Count me in as one who would rather see Anderson Varejao, an All-Star caliber center, blended in with our new acquisitions as opposed to another lottery pick.  After a few years dragging along the bottom of the NBA, it’s coming close to the time to turn this roster into a full scale NBA roster, hand it over to a 20 year old phenom, and see just how far he can carry it.  Let’s let his favorite pick-and-roll partner see it through with him.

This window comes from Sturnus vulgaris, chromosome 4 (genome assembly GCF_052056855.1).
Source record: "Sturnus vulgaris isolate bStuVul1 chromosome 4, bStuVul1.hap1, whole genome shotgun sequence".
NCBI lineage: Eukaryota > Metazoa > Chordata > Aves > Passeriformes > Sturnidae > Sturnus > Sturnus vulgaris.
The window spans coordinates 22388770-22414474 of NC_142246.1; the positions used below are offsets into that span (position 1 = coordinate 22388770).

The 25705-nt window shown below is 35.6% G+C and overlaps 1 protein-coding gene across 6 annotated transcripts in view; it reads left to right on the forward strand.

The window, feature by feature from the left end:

In the end, if you can’t truly measure the value of a commodity it should be pretty tough to part with.

Brendan Bowers

About Brendan Bowers

I am the founding editor of I am also a content strategist and social media manager with Electronic Merchant Systems in Cleveland. My work has been published in SLAM Magazine, KICKS Magazine, The Locker Room Magazine,,, and elsewhere. I've also written a lot of articles that have been published here.